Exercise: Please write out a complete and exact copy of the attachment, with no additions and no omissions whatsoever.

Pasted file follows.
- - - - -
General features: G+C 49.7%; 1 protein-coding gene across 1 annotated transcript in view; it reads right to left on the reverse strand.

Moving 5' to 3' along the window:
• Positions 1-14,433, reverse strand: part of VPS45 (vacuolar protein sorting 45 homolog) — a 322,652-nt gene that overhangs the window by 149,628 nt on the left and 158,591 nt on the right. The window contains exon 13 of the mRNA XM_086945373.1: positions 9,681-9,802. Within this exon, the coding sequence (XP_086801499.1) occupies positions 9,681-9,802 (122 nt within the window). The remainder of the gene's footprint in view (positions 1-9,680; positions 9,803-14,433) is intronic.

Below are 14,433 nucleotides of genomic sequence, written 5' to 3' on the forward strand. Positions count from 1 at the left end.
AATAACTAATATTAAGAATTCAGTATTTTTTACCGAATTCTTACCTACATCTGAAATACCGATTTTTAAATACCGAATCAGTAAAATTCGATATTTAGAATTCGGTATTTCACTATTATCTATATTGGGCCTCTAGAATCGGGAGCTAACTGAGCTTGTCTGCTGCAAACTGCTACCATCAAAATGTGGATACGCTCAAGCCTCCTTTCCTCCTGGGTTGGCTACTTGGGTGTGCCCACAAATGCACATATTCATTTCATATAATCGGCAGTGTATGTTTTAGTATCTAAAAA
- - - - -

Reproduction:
General features: G+C 49.7%; 1 protein-coding gene across 1 annotated transcript in view; it reads right to left on the reverse strand.

Moving 5' to 3' along the window:
• Positions 1-14,433, reverse strand: part of VPS45 (vacuolar protein sorting 45 homolog) — a 322,652-nt gene that overhangs the window by 149,628 nt on the left and 158,591 nt on the right. The window contains exon 13 of the mRNA XM_086945373.1: positions 9,681-9,802. Within this exon, the coding sequence (XP_086801499.1) occupies positions 9,681-9,802 (122 nt within the window). The remainder of the gene's footprint in view (positions 1-9,680; positions 9,803-14,433) is intronic.

Below are 14,433 nucleotides of genomic sequence, written 5' to 3' on the forward strand. Positions count from 1 at the left end.
AATAACTAATATTAAGAATTCAGTATTTTTTACCGAATTCTTACCTACATCTGAAATACCGATTTTTAAATACCGAATCAGTAAAATTCGATATTTAGAATTCGGTATTTCACTATTATCTATATTGGGCCTCTAGAATCGGGAGCTAACTGAGCTTGTCTGCTGCAAACTGCTACCATCAAAATGTGGATACGCTCAAGCCTCCTTTCCTCCTGGGTTGGCTACTTGGGTGTGCCCACAAATGCACATATTCATTTCATATAATCGGCAGTGTATGTTTTAGTATCTAAAAA